Take 10 cutthroat trout. Put them in a tank containing water from the South Fork of the Coeur d’Alene River.
The fish will be dead in two days. That’s true even if only 15 percent of the water in the tank is from the South Fork, which is contaminated with mining-related metals.
That is among the first findings to come out of the Coeur d’Alene Basin Natural Resource Damage Assessment. The test results are being greeted with skepticism by the mining industry, and frustration among interested area residents.
“While the information that’s being handed out is more than welcome, we still have a long way to go,” said Mike Schlepp, chairman of the citizens’ committee concerned with restoration of the river basin.
Mike Fish, another committee member, compared the sketchy information released so far to “an outline without the chapters.”
The damage assessment won’t be complete for another year. It is a huge group of studies aimed at figuring out how much historic mining pollution continues to harm fish and wildlife, and what should be done to clean it up.
The federal government will use the information to present a cleanup bill to mining companies - in court, if necessary.
Industry spokeswoman Holly Houston questioned the validity of the test results.
For example, she said, it makes no sense that trout died in laboratory tanks when researchers found cutthroat living in the South Fork, source of the water.
“The laboratory data doesn’t really jibe with the real world here,” said Houston, executive director of the Mining Information office.
Fish might be surviving in the river because they can move in and out of the worst contamination, said Dan Audet of the U.S. Fish and Wildlife Service. He is field manager for the assessment project.
Fish can travel into sections of the South Fork containing less zinc, which is especially harmful to fish. Or they can turn the corner into the North Fork of the Coeur d’Alene.
When fish in the lab were put in water from the North Fork, they all survived.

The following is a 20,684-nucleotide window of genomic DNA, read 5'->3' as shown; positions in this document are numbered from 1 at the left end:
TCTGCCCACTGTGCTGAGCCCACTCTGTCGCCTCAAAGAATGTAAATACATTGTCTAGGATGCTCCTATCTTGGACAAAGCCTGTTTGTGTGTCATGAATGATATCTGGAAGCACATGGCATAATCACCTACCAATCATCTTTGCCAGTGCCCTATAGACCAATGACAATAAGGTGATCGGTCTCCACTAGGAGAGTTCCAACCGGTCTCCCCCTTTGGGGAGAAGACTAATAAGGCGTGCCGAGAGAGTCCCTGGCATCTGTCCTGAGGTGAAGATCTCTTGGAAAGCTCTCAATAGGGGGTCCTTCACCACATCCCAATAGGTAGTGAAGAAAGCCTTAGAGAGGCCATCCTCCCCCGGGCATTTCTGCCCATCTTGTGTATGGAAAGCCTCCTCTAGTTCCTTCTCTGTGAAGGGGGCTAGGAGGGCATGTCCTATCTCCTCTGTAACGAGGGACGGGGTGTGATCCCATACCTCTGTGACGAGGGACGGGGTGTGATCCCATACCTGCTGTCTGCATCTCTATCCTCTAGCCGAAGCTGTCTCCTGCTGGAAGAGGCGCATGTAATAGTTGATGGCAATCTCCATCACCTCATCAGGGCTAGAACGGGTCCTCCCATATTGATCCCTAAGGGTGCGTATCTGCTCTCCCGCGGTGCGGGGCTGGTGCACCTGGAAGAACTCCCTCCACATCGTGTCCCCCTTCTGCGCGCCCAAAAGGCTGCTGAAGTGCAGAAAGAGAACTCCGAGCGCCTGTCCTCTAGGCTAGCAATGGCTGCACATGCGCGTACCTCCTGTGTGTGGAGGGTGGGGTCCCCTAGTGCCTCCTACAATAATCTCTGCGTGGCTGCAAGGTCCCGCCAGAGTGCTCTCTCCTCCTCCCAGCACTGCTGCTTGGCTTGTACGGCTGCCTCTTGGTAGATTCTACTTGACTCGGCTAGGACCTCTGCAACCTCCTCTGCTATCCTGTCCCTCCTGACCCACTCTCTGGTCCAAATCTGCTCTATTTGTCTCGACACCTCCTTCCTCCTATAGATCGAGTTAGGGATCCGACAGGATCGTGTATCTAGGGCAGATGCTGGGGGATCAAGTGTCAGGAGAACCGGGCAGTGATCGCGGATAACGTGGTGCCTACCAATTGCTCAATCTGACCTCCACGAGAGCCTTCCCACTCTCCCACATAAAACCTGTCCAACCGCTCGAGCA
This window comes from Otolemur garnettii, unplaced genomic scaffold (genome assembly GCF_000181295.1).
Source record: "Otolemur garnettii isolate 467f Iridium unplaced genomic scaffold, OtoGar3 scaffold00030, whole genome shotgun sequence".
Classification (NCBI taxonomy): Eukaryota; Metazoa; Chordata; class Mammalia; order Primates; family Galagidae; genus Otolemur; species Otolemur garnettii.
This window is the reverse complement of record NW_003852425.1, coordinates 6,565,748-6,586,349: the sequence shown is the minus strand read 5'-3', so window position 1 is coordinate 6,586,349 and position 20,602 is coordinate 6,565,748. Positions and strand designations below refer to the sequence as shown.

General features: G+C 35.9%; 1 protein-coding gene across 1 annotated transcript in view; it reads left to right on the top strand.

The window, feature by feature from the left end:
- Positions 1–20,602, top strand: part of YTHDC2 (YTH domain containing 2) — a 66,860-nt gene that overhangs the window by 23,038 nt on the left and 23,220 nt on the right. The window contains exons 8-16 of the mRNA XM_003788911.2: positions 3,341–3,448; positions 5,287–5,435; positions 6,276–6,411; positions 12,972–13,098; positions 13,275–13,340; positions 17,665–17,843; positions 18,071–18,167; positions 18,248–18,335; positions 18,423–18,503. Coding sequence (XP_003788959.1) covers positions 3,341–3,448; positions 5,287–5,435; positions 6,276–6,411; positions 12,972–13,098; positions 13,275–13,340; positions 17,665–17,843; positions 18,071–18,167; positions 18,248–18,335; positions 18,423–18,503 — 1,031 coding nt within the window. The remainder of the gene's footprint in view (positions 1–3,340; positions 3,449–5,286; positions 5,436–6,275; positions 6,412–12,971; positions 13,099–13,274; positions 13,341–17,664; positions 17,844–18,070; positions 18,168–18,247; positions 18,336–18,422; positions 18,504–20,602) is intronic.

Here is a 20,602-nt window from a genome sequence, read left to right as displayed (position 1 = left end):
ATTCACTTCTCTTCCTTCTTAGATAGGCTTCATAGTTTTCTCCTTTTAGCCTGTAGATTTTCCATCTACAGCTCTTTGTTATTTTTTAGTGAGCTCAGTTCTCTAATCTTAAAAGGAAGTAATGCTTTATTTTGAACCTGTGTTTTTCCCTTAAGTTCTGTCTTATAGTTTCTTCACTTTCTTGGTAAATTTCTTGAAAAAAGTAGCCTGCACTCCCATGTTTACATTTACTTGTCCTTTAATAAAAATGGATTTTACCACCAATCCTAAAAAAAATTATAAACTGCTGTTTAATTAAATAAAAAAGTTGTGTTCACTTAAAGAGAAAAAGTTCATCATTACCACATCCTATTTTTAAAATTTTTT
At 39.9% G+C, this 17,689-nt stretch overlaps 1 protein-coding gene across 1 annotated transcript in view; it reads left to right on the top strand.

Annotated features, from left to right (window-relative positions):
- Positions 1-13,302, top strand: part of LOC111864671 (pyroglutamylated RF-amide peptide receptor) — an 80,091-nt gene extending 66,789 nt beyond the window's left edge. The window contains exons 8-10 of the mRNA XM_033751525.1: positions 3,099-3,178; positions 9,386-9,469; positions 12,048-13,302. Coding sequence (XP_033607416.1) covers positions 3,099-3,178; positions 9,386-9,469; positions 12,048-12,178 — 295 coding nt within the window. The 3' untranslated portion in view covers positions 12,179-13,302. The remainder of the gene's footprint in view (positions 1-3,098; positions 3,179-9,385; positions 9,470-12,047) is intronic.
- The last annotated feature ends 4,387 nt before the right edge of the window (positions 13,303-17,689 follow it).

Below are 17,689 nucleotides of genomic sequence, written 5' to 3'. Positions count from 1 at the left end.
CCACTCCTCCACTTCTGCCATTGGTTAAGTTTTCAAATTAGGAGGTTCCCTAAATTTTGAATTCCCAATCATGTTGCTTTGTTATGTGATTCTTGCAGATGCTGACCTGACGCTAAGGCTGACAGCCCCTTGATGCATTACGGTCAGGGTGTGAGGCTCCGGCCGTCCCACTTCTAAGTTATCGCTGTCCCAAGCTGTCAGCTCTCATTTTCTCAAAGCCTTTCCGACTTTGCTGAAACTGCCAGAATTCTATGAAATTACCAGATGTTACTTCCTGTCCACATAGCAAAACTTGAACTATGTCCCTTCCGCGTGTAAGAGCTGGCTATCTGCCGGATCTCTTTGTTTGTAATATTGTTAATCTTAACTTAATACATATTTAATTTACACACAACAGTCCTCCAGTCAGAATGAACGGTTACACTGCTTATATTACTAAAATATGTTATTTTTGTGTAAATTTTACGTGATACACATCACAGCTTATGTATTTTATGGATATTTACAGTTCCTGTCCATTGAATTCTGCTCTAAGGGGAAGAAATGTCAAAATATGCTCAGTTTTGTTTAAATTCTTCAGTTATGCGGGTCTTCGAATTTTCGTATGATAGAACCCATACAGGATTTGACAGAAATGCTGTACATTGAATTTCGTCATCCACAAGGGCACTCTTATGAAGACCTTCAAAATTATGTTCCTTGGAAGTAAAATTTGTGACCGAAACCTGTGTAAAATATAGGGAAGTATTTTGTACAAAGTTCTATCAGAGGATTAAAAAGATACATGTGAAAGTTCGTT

The laboratory study was done after researchers dangled boxes containing trout into the two rivers. The fish in the South Fork boxes kept dying, Audet said. The experiment was moved to the more easily controlled environment of the lab.
Study results are being released as soon as they are complete, federal officials said. One big question remaining to be answered is how many waterfowl are being harmed when they eat metals-tainted vegetation. Swans that die from swallowing lead are the best-known wildlife casualties of the mining pollution.
Results are being released as they became available because of high public interest in the issues.
Among other findings announced this month:
Trout populations are lowest near the biggest sources of metals, especially places where mine tailings were piled. There are few fish, and no native cutthroat, in the stretch of river that flows past the Bunker Hill smelter site at Kellogg.
A federal Superfund cleanup is under way at the smelter and surrounding 21 square miles. The Natural Resource Damage Assessment is required by the wildlife counterpart of the Superfund law, which focuses on human health.
Levels of zinc found in the water were up to 200 times higher than federal standards allow for the protection of cold water fish.
The worst spots were below Canyon Creek and Nine Mile Creek. In the main Coeur d’Alene River, the zinc levels were up to 130 times higher than the standard; in Lake Coeur d’Alene, up to 51 times higher.
There is a wide range of lead and zinc levels in the flood plane of the Coeur d’Alene River from Smelterville to Harrison. Of 187 soil samples, 52 percent had more than 1,500 parts per million of lead, the metal that is killing the swans.
No “safe” level of metals has been set for animals. However, the federal scientists said, upcoming study results should show how and where wildlife is being affected by the contamination.
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